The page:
The holidays are coming, and I am ready. I finally know what to say when somebody tells me that I look great, that I look like I’ve lost weight, that my skin looks good.
I will quote Jonah Hill, the actor and producer, who wrote on Instagram, "I know you mean well but I kindly ask that you not comment on my body. Good or bad I want to politely let you know it's not helpful and doesn't feel good. Much respect."
Do you think that will work? I’m not sure. This new policy may upset people. They could feel defensive because their intentions are pure. They don’t realise what happens in my head when the subject of my body comes up; the shock of remembering that I have or perhaps simply am a body.
Being beautiful, or being told you are, is no straightforward, objective thing. Too often, to be beautiful is to be able-bodied, white and thin, and those rules are disgusting to me
I smell smoke; a bright white light obliterates everything, a loud siren begins to wail, sending urgent shots of warning throughout the aforementioned body. I am a body that sweats and bleeds and will inevitably disintegrate and fade into the ground. My mouth clamps shut, my fists tighten, and I don’t mind telling you that my whole butt clenches. That’s not the best energy to bring to the party.
My Christmas wish is that nobody comment on my body. No doubt some people will understand why I ask them to refrain from remarking, and we will share a tender moment. But others will not, and it’s not fair to expect them to obey my demand. I must be realistic, meet them where they are.
When it comes to beauty, we’ve all been marinated in history and steeped in socialisation for far too long just to flip the comments switch off. Being beautiful, or being told you are, is no straightforward, objective thing. Too often, to be beautiful is to be able-bodied, white and thin, and those rules are disgusting to me. To be beautiful means believing the twin lies of being both in control and being controllable.
It’s funny sometimes just how freighted the experience of showing up in a woman’s body can be. Last week at the comedian Jacqueline Novak’s one-woman show Get on Your Knees, I felt the audience roll back with a massive wave of resonant laughter when she said, “The female form is its own burden, a sack of sex potatoes you can’t leave home without.” Novak went on, “You owe an explanation for ‘No taters for sale, tonight!’ – a question in the air: why would you bring those out if you didn’t bring enough for the class?”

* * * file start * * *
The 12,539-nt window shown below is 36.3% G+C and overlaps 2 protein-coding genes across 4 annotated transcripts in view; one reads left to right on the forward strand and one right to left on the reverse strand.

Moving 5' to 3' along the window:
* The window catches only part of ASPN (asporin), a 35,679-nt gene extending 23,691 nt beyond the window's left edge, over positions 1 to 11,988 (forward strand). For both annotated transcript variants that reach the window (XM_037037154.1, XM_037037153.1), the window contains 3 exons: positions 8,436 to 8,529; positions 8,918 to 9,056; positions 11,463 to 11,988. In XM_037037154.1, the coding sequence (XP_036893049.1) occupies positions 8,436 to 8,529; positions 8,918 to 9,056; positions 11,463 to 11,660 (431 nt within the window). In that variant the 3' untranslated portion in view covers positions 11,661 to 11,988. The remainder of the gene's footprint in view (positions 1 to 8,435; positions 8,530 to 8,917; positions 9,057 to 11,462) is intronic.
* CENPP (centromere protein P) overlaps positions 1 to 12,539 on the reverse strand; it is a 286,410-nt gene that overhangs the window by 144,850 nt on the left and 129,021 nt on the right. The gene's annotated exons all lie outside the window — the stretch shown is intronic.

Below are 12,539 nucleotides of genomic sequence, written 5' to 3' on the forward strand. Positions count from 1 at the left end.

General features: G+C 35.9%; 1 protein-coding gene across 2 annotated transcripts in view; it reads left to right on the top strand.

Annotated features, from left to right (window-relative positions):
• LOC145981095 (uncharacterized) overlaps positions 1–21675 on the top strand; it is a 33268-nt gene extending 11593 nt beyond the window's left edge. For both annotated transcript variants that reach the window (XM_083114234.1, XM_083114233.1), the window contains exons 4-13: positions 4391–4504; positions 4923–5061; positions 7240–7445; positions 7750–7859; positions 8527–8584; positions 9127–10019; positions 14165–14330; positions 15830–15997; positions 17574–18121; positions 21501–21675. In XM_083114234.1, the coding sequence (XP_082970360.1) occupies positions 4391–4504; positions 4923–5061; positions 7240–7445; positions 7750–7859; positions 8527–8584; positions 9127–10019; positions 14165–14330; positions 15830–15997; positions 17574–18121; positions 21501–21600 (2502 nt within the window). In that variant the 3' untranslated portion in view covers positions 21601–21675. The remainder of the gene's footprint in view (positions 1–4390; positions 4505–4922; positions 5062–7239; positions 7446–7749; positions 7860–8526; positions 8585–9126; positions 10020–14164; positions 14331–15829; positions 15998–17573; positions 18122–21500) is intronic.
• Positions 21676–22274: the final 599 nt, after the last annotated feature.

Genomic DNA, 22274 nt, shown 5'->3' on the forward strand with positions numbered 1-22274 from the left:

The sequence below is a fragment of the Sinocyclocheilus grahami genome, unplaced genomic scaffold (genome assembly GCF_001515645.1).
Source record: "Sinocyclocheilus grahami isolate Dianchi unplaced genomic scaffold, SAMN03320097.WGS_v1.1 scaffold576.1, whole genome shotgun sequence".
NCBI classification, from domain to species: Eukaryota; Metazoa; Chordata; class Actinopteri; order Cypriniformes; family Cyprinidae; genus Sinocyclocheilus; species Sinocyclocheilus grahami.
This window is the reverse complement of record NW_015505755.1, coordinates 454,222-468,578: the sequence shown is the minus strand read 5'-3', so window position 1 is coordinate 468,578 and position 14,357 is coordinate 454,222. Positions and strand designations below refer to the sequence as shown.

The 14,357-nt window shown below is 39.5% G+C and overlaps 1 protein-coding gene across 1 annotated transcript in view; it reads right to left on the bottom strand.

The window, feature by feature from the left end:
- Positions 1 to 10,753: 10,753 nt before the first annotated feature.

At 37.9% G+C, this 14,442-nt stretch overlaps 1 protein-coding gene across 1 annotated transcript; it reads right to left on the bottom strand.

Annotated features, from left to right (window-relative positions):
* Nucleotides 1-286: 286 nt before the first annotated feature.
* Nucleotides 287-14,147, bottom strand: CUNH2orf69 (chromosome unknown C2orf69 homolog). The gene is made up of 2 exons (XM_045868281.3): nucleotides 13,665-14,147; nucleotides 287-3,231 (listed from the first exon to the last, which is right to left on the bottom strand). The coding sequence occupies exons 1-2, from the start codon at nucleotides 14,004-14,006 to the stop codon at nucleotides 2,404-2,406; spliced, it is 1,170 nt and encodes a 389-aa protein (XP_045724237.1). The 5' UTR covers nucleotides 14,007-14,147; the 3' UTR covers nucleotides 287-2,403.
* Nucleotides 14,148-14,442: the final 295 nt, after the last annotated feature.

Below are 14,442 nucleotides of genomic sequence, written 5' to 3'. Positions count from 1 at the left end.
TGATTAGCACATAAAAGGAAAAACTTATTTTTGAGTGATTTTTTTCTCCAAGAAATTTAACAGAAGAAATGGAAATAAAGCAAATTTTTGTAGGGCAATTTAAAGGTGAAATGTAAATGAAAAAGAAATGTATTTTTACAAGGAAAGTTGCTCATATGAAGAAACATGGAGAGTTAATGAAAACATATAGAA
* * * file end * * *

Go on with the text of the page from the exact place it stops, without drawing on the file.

Approving comments about my body read as code words for “Congratulations, more and more men that you don’t know will want to have sex with you because of how you look now.” And that, if you can believe it, is not a significant objective of mine.
When you open your mouth to remark on what someone looks like, pop a mini quiche in there instead, and we'll all enjoy ourselves that little bit more
My true objective is not to hate my body and not to worship it either. Outside voices remarking on my body remind me of that inner confusion, distorting and amplifying it. I need some next-level thinking. Kevin Townley is a Buddhist meditation teacher, so I call him up and demand that he teach me how to accept my body. I tell him I need to cultivate some damn neutrality.
Slowly and with great compassion, which is the least you’d expect from a Buddhist meditation teacher, Townley explains that it’s not possible to have a neutral relationship with your body. “We’re going to have our initial reactions no matter what. We have our prejudices, we have our preferences; those are based on all sorts of things.” We cannot step outside of this culture in which we are immersed. People making comments, our feelings about people’s comments, our feelings about our own bodies; all pop up unbidden.
So what does Townley recommend? More mulled wine. I’m kidding! Equanimity, that is the thing. “There isn’t any other moment except the one in which you’re having whatever experience you’re having, right? And so the equanimity is to be able to ride that out.” It will pass, and we don’t have to act on it. “Equanimity is the willingness to be with the shifting ground of how we feel about ourselves. And it’s a practice.”
I’ll get to practise equanimity a lot during the holidays, and perhaps you will too. Good luck to us all. And remember, when you open your mouth to remark on what someone looks like, pop a mini quiche in there instead, and we’ll all enjoy ourselves that little bit more. – Guardian